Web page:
Can a Tenant Be Evicted in the Winter?

This seems to be a fairly common question and as we enter the cold winter months I am sure it will start showing up even more. The question again is “Can a tenant be evicted in the winter in Alberta”

Watch the video to find out what you can do about a tenant who doesn’t pay rent in the winter months.

If you are curious about the eviction process and the steps to evict a tenant be sure to sign up over on the side and get the free report on the eviction process in Alberta. There you can discover how to evict a tenant in the winter!

15 Responses to Can a Tenant Be Evicted in the Winter in Alberta?

  1. Soleiha says:

    I own & live in my own. I don’t want to evict, but have given a notice to vacate given today for the tenant to be out by April 30/14. Is this an appropriate time parameter as he is yelling that it is 90 days! He has paid month to month & would not sign the Room rental agreement! I am aware that I am not covered by RTA but I am not considered an Innkeeper either. It is considered shared accommodations.

    • Alberta Eviction Info says:

      Hi Soleiha,

      If I understand this correctly, you have a property that you do not live in, but are renting rooms out of, correct?

      If that’s the case, you do indeed fall under the Residential Tenancy act and the rules in place for the RTA apply here. There’s nothing in the rules stating a 90 day “eviction” or even the roughly 60 days you have outlined here. you can evict with a 14 day notice or a 24 hour notice depending on what the reason for the eviction is.

      The important part being, you need a valid reason to evict which you haven’t elaborated on here. Other than not signing the lease which is not a reason for evicting. I don’t know how many times I can say this, but tenants NEVER EVER get into your property until a) the lease is signed, b) you’ve received the first week/month’s rent and full security deposit in cash, money order or bank draft.

      It seems to have gotten so bad with leases in the last several months, I actually offer lease packages now to help landlords get on the right track. You can find these across the menu system at the top of the page.

      Hope this helps,

      Bill

  2. Stephanie Gallant says:

    Hi there I rent a room from a guy who is leasing a house. I was given a 10 day notice to vacate the premises, on the grounds that he was almost evicted himself due to him not being able to pay his damage deposit. I have paid my rent on time and in a few cases in advance. I am paid up until the end of this month ( February 28 ) he is also with holding monies that was borrowed for personal use and now he is holding it as a damage deposit that I was never charged from when I moved in.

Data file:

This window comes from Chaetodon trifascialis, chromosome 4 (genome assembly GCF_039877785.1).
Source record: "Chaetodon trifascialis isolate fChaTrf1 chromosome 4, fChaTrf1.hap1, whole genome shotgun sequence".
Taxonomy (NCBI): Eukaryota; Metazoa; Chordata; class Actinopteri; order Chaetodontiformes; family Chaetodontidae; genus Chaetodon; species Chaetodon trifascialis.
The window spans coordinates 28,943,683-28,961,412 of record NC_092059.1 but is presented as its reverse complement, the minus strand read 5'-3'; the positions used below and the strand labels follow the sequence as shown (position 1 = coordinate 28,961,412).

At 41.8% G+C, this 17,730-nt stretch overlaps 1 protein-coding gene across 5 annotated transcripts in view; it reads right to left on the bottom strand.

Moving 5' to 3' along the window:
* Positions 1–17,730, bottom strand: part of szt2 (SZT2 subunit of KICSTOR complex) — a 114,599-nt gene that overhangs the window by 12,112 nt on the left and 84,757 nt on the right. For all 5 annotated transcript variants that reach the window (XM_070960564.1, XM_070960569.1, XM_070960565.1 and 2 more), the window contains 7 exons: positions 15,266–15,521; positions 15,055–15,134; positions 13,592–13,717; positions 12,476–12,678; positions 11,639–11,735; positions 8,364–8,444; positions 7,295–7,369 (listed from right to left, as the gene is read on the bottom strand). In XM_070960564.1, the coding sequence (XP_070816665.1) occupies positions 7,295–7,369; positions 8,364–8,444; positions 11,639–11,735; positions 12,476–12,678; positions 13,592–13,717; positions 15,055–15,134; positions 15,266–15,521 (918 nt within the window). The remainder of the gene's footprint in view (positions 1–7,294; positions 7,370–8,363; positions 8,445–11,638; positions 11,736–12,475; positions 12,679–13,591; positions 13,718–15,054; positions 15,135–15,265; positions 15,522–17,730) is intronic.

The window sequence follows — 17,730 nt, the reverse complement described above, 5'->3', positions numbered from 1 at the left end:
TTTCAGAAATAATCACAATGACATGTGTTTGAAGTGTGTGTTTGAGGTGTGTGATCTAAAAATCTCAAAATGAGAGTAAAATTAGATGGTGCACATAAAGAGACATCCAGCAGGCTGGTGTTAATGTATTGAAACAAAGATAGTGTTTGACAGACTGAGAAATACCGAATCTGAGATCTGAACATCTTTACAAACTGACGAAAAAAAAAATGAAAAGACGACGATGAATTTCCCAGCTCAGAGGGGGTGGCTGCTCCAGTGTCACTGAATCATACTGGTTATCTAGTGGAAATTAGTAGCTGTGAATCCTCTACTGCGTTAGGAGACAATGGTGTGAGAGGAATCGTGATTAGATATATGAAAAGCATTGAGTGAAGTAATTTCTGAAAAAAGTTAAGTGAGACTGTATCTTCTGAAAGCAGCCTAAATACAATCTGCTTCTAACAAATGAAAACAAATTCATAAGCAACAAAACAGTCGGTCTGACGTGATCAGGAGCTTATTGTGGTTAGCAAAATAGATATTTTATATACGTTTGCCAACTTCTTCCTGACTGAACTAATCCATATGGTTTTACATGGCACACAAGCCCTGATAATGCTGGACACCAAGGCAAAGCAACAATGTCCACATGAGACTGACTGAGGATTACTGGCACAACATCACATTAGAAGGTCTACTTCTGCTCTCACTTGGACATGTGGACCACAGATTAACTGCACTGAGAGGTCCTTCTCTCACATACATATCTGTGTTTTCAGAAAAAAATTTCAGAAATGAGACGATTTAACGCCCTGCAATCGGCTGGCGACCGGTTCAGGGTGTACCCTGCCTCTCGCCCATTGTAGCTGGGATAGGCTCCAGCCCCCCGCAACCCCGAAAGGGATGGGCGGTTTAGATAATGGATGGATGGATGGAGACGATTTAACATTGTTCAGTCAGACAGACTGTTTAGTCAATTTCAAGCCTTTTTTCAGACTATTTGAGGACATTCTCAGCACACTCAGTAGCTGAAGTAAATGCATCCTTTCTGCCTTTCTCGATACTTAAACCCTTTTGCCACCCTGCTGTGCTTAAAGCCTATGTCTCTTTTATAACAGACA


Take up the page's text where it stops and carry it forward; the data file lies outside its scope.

What can I do about him with holding that money and what is the actual amount of days that he legally has to give me to evict me.

    • Alberta Eviction Info says:

      Hi Stephanie,

      If you’re renting a room you may fall under the Innkeeper’s Act which means there isn’t a specified eviction period. You may want to talk directly to the landlord/owner and explain what is going on, although the agreement you have in place is with the tenant as a subletter.

      Your only avenue may be to go through small claims court and it is something that should b started sooner than later as once he is gone, it can be virtually impossible to track him down.

      Bill

  3. Aaron says:

    hello, i live in northern Alberta, i watched the video, and i was told by someone who owns rental properties, that a person with a family cannot be evicted between Nov 30, and April 1st if they are living north of Peace River Alberta. Is this accurate. I’ve looked online for documentation on this, but am unable to find any. If you know of any info, would you kindly forward it to me via email. Additionally, my landlord has told be that he will be turning off the power tomorrow….this is against the law right?

    • Alberta Eviction Info says:

      Hi Aaron,

      In some provinces there are rules in place preventing winter evictions, just not in Alberta, no matter how far North you are. On the positive side though, there are rules and steps that must be taken to evict you and families tend to get more time to move.